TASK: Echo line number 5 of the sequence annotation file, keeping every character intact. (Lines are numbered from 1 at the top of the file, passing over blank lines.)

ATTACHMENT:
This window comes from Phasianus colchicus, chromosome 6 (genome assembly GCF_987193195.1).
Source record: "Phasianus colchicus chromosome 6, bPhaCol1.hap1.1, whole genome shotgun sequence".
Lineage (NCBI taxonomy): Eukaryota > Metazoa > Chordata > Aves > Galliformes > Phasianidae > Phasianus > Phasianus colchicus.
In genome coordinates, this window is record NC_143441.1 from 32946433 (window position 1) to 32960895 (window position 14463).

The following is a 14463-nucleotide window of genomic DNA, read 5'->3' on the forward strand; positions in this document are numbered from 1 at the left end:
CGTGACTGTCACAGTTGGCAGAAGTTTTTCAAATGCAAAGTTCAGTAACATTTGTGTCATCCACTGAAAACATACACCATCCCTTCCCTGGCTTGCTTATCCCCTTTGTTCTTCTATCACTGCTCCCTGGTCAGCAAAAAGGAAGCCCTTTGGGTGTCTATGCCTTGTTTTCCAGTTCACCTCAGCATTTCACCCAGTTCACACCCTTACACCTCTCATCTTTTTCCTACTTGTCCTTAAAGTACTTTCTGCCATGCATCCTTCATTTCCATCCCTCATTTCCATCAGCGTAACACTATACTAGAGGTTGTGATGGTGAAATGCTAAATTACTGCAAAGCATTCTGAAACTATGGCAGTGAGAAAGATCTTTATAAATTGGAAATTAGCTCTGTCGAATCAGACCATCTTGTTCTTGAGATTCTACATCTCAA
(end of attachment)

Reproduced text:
The following is a 14463-nucleotide window of genomic DNA, read 5'->3' on the forward strand; positions in this document are numbered from 1 at the left end: